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Than Myint tmyint wcs. Given his excellent abilities, he was selected by the government to attend a M. After graduating, he was assigned at the University of Forestry to teach students in Forestry. In May he succeeded to the former Country Program Director, and is still serving in this position nowadays. Timea Szeteiova TSzeteiova wcs.

Timea holds MSc. Annie Chit achit wcs. After graduating she joined the Myanmar representative office of Edward Hulten AB as a secretary till While working there she continued her studies eventually graduating with a Diploma in Accounting from the London Chamber of Commerce Industry.

Dealing with militarisation in Myanmar

After her second graduation she joined Woodland Group Company as an accountant from to , where she handled all aspects of the company budget account. Annie continued to nurture her knowledge by enrolling in a Master of Communication and Information Studies at the Assumption University of Bangkok, which she completed in only two semesters.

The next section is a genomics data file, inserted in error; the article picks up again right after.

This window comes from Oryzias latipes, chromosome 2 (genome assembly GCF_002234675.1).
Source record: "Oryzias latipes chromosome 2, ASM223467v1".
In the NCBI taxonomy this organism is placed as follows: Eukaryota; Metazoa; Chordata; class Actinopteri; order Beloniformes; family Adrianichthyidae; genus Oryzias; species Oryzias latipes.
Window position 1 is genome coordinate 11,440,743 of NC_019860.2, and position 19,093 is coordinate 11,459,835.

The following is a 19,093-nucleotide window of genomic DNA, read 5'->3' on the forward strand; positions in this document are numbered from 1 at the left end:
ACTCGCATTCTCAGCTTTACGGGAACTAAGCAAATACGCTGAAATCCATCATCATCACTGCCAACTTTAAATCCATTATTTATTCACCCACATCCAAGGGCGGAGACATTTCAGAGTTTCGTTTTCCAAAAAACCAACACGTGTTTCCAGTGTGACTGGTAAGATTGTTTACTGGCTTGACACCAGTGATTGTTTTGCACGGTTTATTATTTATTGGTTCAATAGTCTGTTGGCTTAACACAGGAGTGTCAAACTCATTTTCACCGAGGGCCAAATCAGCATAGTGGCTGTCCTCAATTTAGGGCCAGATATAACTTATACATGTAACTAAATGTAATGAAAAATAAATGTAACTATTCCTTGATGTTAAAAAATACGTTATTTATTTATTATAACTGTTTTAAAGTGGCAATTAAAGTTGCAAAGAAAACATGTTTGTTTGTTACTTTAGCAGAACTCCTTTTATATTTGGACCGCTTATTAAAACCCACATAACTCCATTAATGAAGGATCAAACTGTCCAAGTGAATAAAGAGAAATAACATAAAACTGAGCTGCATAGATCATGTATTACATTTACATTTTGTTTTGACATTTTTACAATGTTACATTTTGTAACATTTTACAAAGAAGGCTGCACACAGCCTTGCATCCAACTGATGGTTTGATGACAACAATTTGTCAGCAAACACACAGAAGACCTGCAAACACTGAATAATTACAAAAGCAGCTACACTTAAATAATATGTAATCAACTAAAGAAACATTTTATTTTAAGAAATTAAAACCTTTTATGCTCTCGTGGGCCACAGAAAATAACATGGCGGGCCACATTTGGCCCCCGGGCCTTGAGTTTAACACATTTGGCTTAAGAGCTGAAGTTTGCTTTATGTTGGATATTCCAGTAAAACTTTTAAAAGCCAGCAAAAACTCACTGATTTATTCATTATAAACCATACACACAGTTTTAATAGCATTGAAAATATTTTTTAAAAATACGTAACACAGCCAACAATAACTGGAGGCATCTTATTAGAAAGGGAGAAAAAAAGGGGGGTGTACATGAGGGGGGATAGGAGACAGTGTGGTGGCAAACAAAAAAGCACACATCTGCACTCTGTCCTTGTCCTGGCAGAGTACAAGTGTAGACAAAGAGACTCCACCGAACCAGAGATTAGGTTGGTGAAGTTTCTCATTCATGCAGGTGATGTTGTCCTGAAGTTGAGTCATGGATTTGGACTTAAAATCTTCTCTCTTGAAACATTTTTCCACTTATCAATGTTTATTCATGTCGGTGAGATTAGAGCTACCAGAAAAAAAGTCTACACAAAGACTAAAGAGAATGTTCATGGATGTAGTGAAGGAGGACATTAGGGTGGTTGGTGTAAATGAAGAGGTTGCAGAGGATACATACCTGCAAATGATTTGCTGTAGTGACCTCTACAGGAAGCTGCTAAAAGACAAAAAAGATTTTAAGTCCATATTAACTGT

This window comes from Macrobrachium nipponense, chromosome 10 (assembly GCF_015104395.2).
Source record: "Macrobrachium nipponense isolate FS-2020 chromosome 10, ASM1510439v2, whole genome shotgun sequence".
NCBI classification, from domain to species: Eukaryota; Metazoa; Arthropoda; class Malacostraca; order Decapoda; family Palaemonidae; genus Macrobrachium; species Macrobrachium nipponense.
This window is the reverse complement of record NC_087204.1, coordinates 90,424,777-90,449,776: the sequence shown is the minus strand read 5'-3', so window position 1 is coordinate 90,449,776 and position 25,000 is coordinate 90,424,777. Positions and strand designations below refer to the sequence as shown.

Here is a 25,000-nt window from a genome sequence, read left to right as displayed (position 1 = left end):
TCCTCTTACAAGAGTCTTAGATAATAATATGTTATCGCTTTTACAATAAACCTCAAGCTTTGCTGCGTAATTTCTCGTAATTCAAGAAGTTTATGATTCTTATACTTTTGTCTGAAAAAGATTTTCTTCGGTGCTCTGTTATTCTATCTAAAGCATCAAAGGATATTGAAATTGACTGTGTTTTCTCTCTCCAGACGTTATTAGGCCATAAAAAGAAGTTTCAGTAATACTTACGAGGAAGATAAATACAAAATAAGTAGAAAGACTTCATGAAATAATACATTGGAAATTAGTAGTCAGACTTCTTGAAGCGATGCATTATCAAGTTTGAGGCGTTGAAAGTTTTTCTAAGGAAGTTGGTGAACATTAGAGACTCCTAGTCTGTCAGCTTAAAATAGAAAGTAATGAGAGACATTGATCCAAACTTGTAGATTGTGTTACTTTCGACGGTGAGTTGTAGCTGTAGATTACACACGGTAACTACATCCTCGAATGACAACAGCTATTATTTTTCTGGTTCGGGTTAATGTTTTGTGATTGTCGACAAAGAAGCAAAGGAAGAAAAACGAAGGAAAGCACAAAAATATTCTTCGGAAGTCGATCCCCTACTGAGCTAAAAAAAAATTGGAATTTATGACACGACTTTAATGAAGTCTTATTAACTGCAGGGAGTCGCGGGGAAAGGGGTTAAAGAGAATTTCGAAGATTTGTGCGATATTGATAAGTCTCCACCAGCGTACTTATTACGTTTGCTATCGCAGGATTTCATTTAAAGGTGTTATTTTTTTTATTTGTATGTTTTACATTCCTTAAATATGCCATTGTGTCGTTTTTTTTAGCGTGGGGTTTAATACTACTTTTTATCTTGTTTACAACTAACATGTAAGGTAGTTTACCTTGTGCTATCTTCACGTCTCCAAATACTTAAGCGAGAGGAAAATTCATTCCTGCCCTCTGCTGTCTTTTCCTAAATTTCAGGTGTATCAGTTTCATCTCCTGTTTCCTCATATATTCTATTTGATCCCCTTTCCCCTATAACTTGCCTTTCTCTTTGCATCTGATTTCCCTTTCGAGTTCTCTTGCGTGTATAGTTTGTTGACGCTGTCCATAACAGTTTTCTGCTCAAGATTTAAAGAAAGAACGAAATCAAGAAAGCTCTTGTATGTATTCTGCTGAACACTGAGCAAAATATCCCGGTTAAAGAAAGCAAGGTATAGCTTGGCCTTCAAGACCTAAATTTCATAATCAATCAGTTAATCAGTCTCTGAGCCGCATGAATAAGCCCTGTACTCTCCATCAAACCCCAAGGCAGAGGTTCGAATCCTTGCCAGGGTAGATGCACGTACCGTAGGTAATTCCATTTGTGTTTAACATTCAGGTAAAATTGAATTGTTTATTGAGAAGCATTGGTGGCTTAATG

During her stay in Thailand she worked for Enlighten Technology as an accountant.

After returning back to Myanmar in , she joined the Wildlife Conservation Society as an accountant. Now she is working as Program Manager, and plays a major role in ensuring an enabling, smooth, productive and cheerful work environment for all the staff in the WCS Myanmar country program. Hla Naing HNaing wcs.

His focus on research is related to conservation ecology of Asian big cats such as tiger, leopard and clouded leopard throughout his undergraduate and graduate studies.

He is also interested in habitat occupancy modeling. Nature and wildlife conservation are his passions: he is committed to engage protecting communities and their environment.

Kyaw Moe KMoe wcs. His dissertation covered the feeding ecology of Myanmar Flat shelled turtle Lissemys scuttata. After graduating he Joined WCS to research and implement conservation measures for the critically endangered Bataguar trivittata Myanmar Roofed turtle from to at upper Chindwin river in the north-west of Myanmar.